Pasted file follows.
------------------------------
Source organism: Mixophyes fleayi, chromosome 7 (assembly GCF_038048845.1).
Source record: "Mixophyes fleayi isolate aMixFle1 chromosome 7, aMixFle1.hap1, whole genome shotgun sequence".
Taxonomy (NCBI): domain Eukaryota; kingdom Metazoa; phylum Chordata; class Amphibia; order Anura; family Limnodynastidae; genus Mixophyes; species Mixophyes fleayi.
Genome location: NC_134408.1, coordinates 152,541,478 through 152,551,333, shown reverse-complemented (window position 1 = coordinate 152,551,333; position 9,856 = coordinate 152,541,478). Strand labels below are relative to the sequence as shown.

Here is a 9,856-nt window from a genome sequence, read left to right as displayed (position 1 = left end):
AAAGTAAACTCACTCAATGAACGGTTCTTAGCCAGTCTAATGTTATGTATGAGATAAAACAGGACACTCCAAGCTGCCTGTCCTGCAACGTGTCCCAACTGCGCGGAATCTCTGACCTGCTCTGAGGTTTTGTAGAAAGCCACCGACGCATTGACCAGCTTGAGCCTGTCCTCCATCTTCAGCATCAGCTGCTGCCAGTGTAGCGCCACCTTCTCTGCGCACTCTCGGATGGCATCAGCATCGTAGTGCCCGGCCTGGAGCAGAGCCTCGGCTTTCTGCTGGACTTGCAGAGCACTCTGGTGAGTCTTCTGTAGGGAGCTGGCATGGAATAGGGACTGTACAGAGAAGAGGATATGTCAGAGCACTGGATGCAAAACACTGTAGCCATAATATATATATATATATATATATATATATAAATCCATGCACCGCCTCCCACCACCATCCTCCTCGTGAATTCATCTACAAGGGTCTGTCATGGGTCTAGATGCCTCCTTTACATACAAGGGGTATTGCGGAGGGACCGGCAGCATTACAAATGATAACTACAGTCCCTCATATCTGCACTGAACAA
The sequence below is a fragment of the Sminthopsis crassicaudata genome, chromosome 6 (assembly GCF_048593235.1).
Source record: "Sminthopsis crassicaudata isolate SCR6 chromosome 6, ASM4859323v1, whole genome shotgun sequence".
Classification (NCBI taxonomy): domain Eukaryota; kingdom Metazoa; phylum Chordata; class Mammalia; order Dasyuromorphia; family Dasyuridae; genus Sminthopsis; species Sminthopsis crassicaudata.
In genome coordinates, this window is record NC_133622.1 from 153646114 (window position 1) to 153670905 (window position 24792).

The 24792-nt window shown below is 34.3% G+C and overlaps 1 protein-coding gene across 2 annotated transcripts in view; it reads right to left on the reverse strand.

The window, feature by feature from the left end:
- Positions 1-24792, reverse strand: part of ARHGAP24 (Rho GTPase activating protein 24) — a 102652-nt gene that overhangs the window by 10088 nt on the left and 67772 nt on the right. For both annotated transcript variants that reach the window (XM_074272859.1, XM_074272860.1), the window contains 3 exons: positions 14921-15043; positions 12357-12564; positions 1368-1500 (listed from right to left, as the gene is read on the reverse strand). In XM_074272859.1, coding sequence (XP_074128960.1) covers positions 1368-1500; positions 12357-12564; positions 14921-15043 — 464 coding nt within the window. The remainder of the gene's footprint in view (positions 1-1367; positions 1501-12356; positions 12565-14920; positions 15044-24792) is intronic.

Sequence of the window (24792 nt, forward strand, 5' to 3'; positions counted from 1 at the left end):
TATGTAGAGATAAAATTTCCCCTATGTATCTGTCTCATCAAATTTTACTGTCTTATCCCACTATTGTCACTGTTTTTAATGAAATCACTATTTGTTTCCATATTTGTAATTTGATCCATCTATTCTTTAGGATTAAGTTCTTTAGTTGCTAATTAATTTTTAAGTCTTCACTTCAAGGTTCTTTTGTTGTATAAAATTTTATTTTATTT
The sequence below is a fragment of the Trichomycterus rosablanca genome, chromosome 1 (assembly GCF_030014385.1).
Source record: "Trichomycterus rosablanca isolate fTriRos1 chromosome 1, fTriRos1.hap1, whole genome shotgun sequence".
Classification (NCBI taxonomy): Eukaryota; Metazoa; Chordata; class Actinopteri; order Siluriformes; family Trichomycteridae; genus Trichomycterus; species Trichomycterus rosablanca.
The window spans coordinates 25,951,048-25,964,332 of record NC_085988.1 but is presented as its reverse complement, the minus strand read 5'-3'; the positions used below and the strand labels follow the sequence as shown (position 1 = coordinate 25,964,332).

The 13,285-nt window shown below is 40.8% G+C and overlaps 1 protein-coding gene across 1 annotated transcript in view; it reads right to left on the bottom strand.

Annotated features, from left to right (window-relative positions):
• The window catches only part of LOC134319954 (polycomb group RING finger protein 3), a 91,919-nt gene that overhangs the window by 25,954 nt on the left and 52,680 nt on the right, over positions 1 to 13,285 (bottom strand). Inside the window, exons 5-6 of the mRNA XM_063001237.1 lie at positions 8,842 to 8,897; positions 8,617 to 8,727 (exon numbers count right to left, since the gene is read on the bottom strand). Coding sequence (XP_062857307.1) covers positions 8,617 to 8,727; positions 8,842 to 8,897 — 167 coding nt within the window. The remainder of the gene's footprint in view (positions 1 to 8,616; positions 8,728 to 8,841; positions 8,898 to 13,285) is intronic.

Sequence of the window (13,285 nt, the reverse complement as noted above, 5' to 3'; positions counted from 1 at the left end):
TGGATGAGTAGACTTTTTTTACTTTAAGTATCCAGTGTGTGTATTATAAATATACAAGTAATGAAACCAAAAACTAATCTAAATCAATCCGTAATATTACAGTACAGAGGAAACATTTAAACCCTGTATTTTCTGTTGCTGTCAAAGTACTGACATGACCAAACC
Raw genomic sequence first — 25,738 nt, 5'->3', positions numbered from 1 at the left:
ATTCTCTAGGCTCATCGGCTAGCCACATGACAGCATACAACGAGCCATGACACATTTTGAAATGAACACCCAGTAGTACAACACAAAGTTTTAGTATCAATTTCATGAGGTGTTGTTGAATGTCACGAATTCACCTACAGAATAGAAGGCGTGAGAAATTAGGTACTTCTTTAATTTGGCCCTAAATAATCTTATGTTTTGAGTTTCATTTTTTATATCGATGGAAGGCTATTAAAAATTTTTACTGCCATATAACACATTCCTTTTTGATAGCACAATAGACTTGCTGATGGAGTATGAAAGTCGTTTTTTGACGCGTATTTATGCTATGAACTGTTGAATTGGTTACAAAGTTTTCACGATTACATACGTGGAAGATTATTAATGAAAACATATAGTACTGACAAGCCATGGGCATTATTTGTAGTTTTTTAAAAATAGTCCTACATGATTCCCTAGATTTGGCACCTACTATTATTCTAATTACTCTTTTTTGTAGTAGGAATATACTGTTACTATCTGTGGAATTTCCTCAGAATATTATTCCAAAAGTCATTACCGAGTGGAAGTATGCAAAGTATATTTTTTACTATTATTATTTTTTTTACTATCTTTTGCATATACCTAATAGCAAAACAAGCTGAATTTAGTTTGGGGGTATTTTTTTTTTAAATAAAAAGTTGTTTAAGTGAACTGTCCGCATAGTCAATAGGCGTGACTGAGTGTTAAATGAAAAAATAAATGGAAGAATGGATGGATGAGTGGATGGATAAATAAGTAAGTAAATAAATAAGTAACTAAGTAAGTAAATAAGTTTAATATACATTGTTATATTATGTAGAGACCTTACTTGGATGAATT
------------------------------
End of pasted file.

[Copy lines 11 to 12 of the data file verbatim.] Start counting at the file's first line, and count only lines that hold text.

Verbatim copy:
The 24792-nt window shown below is 34.3% G+C and overlaps 1 protein-coding gene across 2 annotated transcripts in view; it reads right to left on the reverse strand.

The window, feature by feature from the left end: